No matter how wonderfully designed the Gears are, if the story is subpar and the characters are flimsy, it all adds up to a steaming wreck. The stories could be lifted from RPG adventures or Heavy Gear scenarios, but poor ones at that. The good Shadow Dragons from the South battle against the cheating Northern Guard team, Vanguard of Justice. First they do it aboard a gigantic Mag Lev train, then in the mysterious MacAllen Tunnels and Waterloo Arena, then twice in the main tournament in Trash City Arena to see who will become Heavy Gear Tournament Champion, and yet again, in a third tournament (with a twist) in Trash City Arena. Along the way young Marcus Rover is shown to be far superior to his older teammates, a teenaged ace who fights with honor. Despite being the protagonist, he’s also nearly as shallow as the GREL soldier Sebastian or his Japanese ally Tachi who fights with his great grandfather’s Vibro Katana. They are all cardboard cutouts and the Battle for the Badlands makes no attempt to even have a moral of the story, except for “Don’t cheat!” As for the cheaters themselves, they’re drawn from old clichés, ranging from the Russian sniper Serge to the Dreadnok-like Rank. They certainly cheat and double-cross at every turn with zero consequences from the Heavy Gear Championship Tournament organizers and with the complicity of announcer Maddox, who even remotely pilots a gigantic dragon Mega Gear against Marcus Rover during one of the arena combats. In a setting where Southern Gears derive their names from serpents and other reptiles, it’s odd that no one comments on this draconic Mega Gear or even on Major Drake Alexander Wallis III’s first name.
“Hot metal-munching mama!”
The dialogue is horrible stuff. I love some pretty bad puns, but “This is what I call a Gear death experience,” is pushing it. “Goodness gearacious!” is over the line. Marcus Rover has a constant refrain throughout the film, “Dragons forever!” What this means and who it inspires is anyone’s guess. There were a few little gems. One character exclaims, “Hot metal-munching mama!” My favorite lines though followed a character’s apparent death. After one character mourns, “He was like a father to me,” the other responds “He was like a commanding officer to me.” Very dry and these came from the villains’ team.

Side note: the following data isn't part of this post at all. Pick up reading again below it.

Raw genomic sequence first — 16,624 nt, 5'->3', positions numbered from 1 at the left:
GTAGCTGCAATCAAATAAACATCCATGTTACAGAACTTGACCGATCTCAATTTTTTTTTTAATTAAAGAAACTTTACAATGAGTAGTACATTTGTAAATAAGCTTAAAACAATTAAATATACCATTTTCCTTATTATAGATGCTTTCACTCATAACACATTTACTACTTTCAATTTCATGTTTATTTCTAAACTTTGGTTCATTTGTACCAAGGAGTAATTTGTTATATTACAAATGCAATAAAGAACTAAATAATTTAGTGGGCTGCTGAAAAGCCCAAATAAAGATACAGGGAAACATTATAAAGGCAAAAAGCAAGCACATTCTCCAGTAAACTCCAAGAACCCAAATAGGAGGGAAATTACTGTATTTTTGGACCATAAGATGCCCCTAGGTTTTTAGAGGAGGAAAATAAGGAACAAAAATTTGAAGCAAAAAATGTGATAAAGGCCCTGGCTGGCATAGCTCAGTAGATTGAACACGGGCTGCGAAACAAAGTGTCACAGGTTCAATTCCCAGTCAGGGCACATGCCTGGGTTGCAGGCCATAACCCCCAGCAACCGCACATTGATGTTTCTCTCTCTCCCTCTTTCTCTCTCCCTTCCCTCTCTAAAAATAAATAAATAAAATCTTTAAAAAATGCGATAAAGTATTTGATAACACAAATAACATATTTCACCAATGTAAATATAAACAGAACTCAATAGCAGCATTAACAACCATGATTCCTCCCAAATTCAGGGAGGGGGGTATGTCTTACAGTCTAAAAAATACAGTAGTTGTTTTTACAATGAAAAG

This is Heavy Gear? Animation and World
When not in their Gears, the characters’ animation from Mainframe Entertainment ranges from barely passable to awful. I was surprised to see that motion capture was actually used. Faces are usually expressionless and resemble mannequins. The shot of the crowd cheering is especially obnoxious. I know this was 2002, but World of Warcraft introduced /cheering that was much more lively two years later in 2004. Every environment in WoW also has more depth and occasionally the only texture in Battle for the Badlands is a skin applied to one of the surfaces in the background. By the end of the disc I would have settled for static frames with voiceover as is sometimes done to save money in animation. At the same time the directing and visual narrative is consistently strong. The animators went for cinematic shots found in Hollywood blockbusters, eschewing simpler shots common in 2D animation. Make no mistake about it, a lot of effort went into Battle for the Badlands with battle damage on gears and attention to lighting sources and shadows, but to no avail.
The other sad part of the animation to me as a fan of Heavy Gear: Blitz is that while I am aware that Gears have multiple movement modes including Walker or Ground (wheeled), I really hadn’t realized how much like roller derby Heavy Gear actually is. At times in the animated series, they are actually skating by crossing their Gears’ legs over and not just moving directly forward on their wheels. The world onscreen is also a puzzling one. I know it’s the Badlands and it should be a rough place, but where do the tens of thousands of spectators actually live? What do they even subsist on in the desert landscape? What powers the huge arena video screens? Why in such a desolate area are there giant roller coaster cars that seat six 25-foot tall Gears each? Obviously so the Gears can race each other for the audience’s entertainment. Phantom Menace podracing indeed.